Oat Milk Creamer Just Hit Shelves — Here's How It Tastes In Coffee & Tea

Emma Lord/Bustle

By now, you've likely heard about the oat milk bonanza that started in 2018 — either because you've noticed the option in a local coffee shop, saw it stocked up at Whole Foods, or cackled at the vaguely doomsday-ish oat milk shortage headlines that threatened to plague its newly-obsessed audience. Now, though, as the trend is taking off, major brands are getting in on the game — brands like Coffee-mate, whose Oat Milk Creamer quietly hit shelves in January of this year and just made trying this new milk trend even more accessible to the curious.

The oat milk creamer, which is part of Coffee-mate's "natural bliss" line, is vanilla-flavored, and the first oat milk option offered by the brand. It makes a great option for non-dairy folks, but interestingly, a lot of the hype around oat milk is not just that it's a good option for those with dietary restrictions, but rather the distinctive smoothness in its texture, the richness of its taste, and the way it blends well with other drinks. The Swedish brand Oatly, which sells oat milk by the carton in major grocery stores, is responsible for the sudden boom of oat milk in the U.S. last year that led to this massive millennial-driven revelation; Coffee-mate's version sets itself apart in that it isn't just a milk, but was created with the intention of being a creamer.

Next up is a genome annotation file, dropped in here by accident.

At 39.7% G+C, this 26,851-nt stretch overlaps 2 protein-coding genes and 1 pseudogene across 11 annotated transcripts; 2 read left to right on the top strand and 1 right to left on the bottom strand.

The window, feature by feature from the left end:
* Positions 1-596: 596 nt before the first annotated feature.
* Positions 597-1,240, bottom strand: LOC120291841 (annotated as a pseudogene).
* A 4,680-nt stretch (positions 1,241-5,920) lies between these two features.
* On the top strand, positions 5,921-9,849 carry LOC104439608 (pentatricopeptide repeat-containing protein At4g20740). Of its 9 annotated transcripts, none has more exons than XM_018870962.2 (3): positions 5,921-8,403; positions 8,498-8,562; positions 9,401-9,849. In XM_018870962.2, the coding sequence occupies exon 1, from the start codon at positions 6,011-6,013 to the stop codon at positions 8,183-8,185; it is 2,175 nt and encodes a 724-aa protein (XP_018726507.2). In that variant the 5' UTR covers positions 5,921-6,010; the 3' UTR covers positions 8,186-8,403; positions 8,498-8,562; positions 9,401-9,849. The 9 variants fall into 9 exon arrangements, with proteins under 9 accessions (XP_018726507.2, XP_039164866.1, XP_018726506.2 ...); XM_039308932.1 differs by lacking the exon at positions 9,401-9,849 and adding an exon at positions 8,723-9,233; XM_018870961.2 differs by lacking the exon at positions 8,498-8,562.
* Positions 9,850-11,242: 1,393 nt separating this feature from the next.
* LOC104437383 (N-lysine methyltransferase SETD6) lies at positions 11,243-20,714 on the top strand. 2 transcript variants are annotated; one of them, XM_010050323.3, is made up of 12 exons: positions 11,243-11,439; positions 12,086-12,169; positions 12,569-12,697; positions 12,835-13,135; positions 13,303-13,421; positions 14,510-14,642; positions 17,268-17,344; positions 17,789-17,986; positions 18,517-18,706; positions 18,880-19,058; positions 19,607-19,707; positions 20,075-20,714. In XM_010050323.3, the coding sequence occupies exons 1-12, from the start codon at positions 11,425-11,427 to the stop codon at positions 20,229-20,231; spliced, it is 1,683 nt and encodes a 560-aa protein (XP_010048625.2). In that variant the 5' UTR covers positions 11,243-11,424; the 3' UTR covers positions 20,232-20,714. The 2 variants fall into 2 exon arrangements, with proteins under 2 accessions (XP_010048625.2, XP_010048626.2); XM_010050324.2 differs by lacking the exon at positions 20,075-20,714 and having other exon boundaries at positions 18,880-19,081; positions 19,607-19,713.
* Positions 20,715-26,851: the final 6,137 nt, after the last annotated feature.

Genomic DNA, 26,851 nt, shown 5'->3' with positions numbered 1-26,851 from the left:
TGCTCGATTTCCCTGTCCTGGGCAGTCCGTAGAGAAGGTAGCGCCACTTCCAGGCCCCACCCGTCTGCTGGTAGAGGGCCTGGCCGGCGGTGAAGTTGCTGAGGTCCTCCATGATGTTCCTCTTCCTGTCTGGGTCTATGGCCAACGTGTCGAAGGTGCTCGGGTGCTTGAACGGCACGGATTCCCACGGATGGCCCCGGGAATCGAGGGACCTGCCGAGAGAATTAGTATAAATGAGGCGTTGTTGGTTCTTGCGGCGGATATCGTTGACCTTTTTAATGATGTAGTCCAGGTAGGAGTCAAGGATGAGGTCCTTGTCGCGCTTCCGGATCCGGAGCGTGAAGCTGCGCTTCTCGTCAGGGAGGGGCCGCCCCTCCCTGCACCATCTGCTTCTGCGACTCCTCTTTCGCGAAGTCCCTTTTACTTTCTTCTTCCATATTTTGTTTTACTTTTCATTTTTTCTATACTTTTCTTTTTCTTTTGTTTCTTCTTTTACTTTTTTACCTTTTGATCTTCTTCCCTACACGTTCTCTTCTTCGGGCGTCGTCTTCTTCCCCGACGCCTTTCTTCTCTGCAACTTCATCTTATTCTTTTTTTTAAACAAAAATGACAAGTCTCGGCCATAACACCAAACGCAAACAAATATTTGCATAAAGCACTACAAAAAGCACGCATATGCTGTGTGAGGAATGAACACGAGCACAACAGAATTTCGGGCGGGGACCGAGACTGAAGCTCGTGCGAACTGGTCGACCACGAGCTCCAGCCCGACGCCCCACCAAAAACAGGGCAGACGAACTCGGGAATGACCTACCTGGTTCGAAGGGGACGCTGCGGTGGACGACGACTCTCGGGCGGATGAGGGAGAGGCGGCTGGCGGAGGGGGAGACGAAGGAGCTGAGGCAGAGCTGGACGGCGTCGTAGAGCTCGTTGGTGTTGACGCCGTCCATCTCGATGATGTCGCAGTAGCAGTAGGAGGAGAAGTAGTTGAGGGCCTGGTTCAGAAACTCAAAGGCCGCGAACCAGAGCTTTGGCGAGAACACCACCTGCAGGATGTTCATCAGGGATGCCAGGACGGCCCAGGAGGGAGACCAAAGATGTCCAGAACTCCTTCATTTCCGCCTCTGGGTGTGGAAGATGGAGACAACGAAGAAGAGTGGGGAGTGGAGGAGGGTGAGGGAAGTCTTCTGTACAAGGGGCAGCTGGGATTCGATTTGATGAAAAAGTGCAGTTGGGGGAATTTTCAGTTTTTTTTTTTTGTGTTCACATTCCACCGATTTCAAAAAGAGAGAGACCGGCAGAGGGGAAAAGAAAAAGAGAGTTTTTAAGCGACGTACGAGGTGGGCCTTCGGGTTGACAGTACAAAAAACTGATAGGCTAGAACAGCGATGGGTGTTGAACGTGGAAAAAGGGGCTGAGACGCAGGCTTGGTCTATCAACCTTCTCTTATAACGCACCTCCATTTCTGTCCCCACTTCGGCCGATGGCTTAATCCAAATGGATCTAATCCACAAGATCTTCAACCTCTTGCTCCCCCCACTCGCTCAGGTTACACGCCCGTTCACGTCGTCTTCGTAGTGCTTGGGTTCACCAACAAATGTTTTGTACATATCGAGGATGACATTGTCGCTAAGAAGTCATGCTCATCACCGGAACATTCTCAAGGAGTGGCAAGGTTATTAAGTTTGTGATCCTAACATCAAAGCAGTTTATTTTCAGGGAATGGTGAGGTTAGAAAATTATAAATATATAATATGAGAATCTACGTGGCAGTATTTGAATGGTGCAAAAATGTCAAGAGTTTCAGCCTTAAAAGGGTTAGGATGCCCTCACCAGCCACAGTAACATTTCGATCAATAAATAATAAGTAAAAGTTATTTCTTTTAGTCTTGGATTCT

Coffee-mate provided Bustle with a sample of the new creamer so we could get a sense of how it tastes. A bit of my background as an oat milk consumer: I've only tried it once, and appreciated the texture of it in a cold coffee drink, but since I am a ride-or-die Starbucks tea drinker, I haven't really been exposed to it since. Not only does it usually take me out of the way of where I'm going to find it, but it's also a bit of an upcharge (and understandably; oat milk is made by soaking oats, blending them, the removing solid oats, and the process — while notably more sustainable than other milk options — takes time).

I tried the Coffee-mate version in two ways: first, the more traditional route, which was hot coffee. Granted, this was decaffeinated coffee that came from a pod, which I only mention because the oat milk creamer made such a task out of elevating it that I really could not tell. The texture made the coffee so smooth that it tasted like something I might have paid five bucks for down the street. And the vanilla flavoring is just subtle and sweet enough that I — a known sugar monster — didn't even feel like I had to add any to my drink, which was a major first.

I also tried this version with my morning tea, just to see how it would fare — it also lent a much smoother texture to the tea, and since it was black tea, the subtle vanilla flavoring also really enhanced it (although I did add just a wee bit of sugar). I'm not sure if I'd replace my usual milk or creamer in tea with the oat milk version, but the bitterness of coffee and the richness of the oat milk creamer made for an excellent pair.

Moreover, with an option like Coffee-mate — which has a suggested retail price of $3.29 for a 16-oz bottle — the affordability becomes less of an issue. You can find it now in refrigerated aisles nationwide, or check on Coffee-mate's website here.